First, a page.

A strain energy function for arteries accounting for wall composition and structure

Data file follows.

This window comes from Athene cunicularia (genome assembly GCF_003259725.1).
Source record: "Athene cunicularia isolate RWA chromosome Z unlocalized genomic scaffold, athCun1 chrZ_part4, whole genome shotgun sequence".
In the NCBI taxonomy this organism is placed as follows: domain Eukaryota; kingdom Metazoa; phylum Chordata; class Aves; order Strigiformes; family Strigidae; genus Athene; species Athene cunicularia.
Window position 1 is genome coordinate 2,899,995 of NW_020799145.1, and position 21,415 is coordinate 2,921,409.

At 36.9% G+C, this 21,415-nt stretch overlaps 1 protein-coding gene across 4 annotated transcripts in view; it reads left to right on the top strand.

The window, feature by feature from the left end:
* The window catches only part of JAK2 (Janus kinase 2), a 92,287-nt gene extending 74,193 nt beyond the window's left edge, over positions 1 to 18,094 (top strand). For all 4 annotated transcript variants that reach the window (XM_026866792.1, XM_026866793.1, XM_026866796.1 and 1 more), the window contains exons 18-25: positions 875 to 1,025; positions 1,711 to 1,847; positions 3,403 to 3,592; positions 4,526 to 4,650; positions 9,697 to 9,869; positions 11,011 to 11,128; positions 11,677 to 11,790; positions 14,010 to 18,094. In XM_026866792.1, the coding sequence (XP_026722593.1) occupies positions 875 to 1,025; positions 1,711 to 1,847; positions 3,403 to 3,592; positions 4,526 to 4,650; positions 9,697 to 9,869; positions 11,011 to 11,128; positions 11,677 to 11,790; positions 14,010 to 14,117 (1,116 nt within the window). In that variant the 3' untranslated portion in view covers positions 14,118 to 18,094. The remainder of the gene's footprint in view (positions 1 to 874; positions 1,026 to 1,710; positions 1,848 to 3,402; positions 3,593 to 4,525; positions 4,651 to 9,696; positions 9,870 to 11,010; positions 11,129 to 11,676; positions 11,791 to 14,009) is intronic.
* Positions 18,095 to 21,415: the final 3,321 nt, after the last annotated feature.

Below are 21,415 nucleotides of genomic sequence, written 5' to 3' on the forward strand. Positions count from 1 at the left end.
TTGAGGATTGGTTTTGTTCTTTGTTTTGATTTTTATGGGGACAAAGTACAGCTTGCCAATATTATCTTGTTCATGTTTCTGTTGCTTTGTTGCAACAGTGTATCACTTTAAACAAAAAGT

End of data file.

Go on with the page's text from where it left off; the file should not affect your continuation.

Identification of a Strain Energy Function (SEF) is used when describing the complex mechanical properties of soft biological tissues such as the arterial wall. Classic SEFs, such as the one proposed by Chuong and Fung (J. Biomech. Eng. 105(3) (1983) 268), have been mostly phenomenological and neglect the particularities of the wall structure. A more structural model was proposed by Holzapfel et al. (J. Elasticity 61 (2000) 1-48.) when they included the characteristic angle at which the collagen fibers are helically wrapped, resulting in an excellent SEF for applications such as finite element modeling. We have expanded upon the idea of structural SEFs by including not only the wavy nature of the collagen but also the fraction of both elastin and collagen contained in the media, which can be determined by histology. The waviness of the collagen is assumed to be distributed log-logistically. In order to evaluate this novel SEF, we have used it to fit experimental data from inflation-extension tests performed on rat carotids. We have compared the results of the fit to the SEFs of Choung and Fung and Holzapfel et al. The novel SEF is found to behave similarly to that of Holzapfel et al., both succeed in describing the typical S-shaped pressure-radius curves with comparable quality of fit. The parameters of the novel SEF obtained from the fitting, bearing the physical meaning of the elastic modulus of collagen, the elastic modulus of elastin, the collagen waviness, and the collagen fiber angle, were compared to experimental data and discussed.